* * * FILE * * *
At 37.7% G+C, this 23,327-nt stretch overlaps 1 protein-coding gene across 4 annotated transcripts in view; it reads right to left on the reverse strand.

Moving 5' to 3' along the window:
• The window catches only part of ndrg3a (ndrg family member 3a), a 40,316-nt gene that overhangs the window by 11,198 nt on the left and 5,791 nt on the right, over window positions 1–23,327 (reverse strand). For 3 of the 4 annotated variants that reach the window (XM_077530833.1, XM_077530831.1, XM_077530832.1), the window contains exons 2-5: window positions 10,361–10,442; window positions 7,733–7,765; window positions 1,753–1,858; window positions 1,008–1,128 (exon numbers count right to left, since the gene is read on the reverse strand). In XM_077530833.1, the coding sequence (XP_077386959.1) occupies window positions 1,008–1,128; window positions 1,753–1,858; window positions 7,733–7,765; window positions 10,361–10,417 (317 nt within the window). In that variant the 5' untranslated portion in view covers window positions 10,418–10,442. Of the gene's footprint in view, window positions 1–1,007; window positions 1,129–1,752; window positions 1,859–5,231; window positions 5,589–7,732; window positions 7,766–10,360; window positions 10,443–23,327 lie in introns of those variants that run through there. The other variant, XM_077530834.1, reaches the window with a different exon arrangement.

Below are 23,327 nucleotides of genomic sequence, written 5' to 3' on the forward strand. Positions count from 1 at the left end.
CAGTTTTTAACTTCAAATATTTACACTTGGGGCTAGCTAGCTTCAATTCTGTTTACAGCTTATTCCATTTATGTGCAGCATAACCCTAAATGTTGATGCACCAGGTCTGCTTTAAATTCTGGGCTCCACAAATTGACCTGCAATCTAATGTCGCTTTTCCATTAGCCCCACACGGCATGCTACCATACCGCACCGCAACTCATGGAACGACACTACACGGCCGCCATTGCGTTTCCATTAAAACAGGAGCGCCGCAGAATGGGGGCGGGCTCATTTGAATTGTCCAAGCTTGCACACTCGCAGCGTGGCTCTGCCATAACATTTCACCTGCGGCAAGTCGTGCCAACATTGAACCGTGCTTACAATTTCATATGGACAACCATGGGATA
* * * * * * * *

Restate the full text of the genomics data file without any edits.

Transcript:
At 37.7% G+C, this 23,327-nt stretch overlaps 1 protein-coding gene across 4 annotated transcripts in view; it reads right to left on the reverse strand.

Moving 5' to 3' along the window:
• The window catches only part of ndrg3a (ndrg family member 3a), a 40,316-nt gene that overhangs the window by 11,198 nt on the left and 5,791 nt on the right, over window positions 1–23,327 (reverse strand). For 3 of the 4 annotated variants that reach the window (XM_077530833.1, XM_077530831.1, XM_077530832.1), the window contains exons 2-5: window positions 10,361–10,442; window positions 7,733–7,765; window positions 1,753–1,858; window positions 1,008–1,128 (exon numbers count right to left, since the gene is read on the reverse strand). In XM_077530833.1, the coding sequence (XP_077386959.1) occupies window positions 1,008–1,128; window positions 1,753–1,858; window positions 7,733–7,765; window positions 10,361–10,417 (317 nt within the window). In that variant the 5' untranslated portion in view covers window positions 10,418–10,442. Of the gene's footprint in view, window positions 1–1,007; window positions 1,129–1,752; window positions 1,859–5,231; window positions 5,589–7,732; window positions 7,766–10,360; window positions 10,443–23,327 lie in introns of those variants that run through there. The other variant, XM_077530834.1, reaches the window with a different exon arrangement.

Below are 23,327 nucleotides of genomic sequence, written 5' to 3' on the forward strand. Positions count from 1 at the left end.
CAGTTTTTAACTTCAAATATTTACACTTGGGGCTAGCTAGCTTCAATTCTGTTTACAGCTTATTCCATTTATGTGCAGCATAACCCTAAATGTTGATGCACCAGGTCTGCTTTAAATTCTGGGCTCCACAAATTGACCTGCAATCTAATGTCGCTTTTCCATTAGCCCCACACGGCATGCTACCATACCGCACCGCAACTCATGGAACGACACTACACGGCCGCCATTGCGTTTCCATTAAAACAGGAGCGCCGCAGAATGGGGGCGGGCTCATTTGAATTGTCCAAGCTTGCACACTCGCAGCGTGGCTCTGCCATAACATTTCACCTGCGGCAAGTCGTGCCAACATTGAACCGTGCTTACAATTTCATATGGACAACCATGGGATA